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PHIL DRAKE | Montana Watchdog
HELENA – While the most recently released unemployment rate for Montana was 6.3 percent, the federal government does have statistics that show a rate that is more than double, for those interested in how deep the recession knife has cut into the workforce.
The U.S. Bureau of Labor Statistics has several categories to measure the number of people out of work with the broadest measure, known as U-6, putting the unemployed at 14.3 percent for the second quarter of 2012.
The U-6 rate is the broadest measure. According to the Bureau, it consists of total unemployment plus “marginally attached workers, plus total employed part time for economic reasons.”
The national U-6 rate is 15.3 percent, according to the Bureau. For the same quarter the previous year, the national U-6 rate was 16.3 and Montana’s was 14.9, according to the Bureau.
Those are the numbers that Barbara Wagner, senior economist for the state Department of Labor and Industry, says that people should keep their eye on. “It doesn’t matter what the number is, what’s important is if it is higher or lower than it was before and how it compares with other places,” she said. “We are definitely coming down in unemployment rates.”
There are six alternative measures of “labor underutilization.” In part, they are:
- U-1 is for people employed 15 weeks or longer (2.8 percent for Montana vs. 4.9 percent nationally);
- U-2 are job losers and people who completed temporary jobs (3.6 percent in Montana vs. 4.8 percent nationally);
- U-3 is used for the official unemployment rate. It’s the total unemployed as a percent of a the civilian labor force (6.5 percent in Montana vs. 8.5 percent nationally);
- U-4 is the total unemployed plus discouraged workers (6.8 percent in Montana vs. 9.1 percent nationally);
- U-5 is total unemployed plus discouraged workers plus all other marginally attached workers (7.7 percent in Montana vs. 10 percent nationally);
- As stated earlier, U-6 is total unemployment plus marginally attached workers, plus total employed part time for economic reasons. These are people who work less than 35 hours per week but want to work full time. They also gave an economic reason, such as reductions in hours or unable to find a full-time job, for working part time.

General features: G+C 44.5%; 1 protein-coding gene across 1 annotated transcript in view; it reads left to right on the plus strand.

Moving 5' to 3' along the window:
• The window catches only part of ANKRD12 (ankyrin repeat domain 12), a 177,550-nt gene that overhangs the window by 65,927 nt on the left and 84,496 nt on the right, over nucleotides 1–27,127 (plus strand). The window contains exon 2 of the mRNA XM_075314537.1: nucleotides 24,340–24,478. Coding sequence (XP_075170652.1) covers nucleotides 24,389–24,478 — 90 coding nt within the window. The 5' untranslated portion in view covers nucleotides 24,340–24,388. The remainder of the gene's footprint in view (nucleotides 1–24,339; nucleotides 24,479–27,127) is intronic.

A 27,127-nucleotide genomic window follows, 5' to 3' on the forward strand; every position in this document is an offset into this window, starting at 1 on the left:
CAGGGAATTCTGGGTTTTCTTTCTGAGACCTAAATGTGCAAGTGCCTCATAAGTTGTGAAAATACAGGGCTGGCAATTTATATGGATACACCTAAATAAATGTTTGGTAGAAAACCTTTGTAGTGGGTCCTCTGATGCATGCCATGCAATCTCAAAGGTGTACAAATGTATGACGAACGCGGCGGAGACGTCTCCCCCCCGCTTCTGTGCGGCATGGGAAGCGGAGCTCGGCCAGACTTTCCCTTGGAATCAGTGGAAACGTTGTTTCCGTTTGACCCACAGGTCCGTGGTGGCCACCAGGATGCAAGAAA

The Bureau defines “discouraged workers” as people not in the labor force, but want and are available for work, and had looked for a job in the prior year. They are not counted as unemployed because they didn’t look for work in the prior month because they didn’t think jobs were available to them.
According to the Bureau, North Dakota had the lowest rate for all six measures. Nevada reported the highest rates.
All six measures decreased from the same period a year earlier, the Bureau reported. Rhode Island was the only state to have an increase during the same period for all six measures.
Wagner said the six rates, for the most part, show the same information. “People who are looking for an eye-opening number always pop out a U-4, U-5 or U-6,” she said. “The U-6 is always that high.” She said the U-6 rate was the most helpful because it includes the people who are part-time workers for economic reasons. And it is more volatile as it often serves as an indicator of a recession; management facing tough times often cuts back on employee hours before laying people off. “That tends to be a leading indicator,” she said. She said the use of the rates came up in the 2011 legislative session, when there was some discussion on what was the best rate to measure unemployment in the state.
Wagner said the U-3 rate has been the “headline” rate since the 1930s, with the other rates added over the years. State level unemployment rates started in 1976.
Tags: Barbara Wagner, labor of statistics, labor underutilization, looking for work, measure, Montana, percentage, U-1, U-2, U-3, U-4, U-5, U-6, unemployed, unemployment rate, workers
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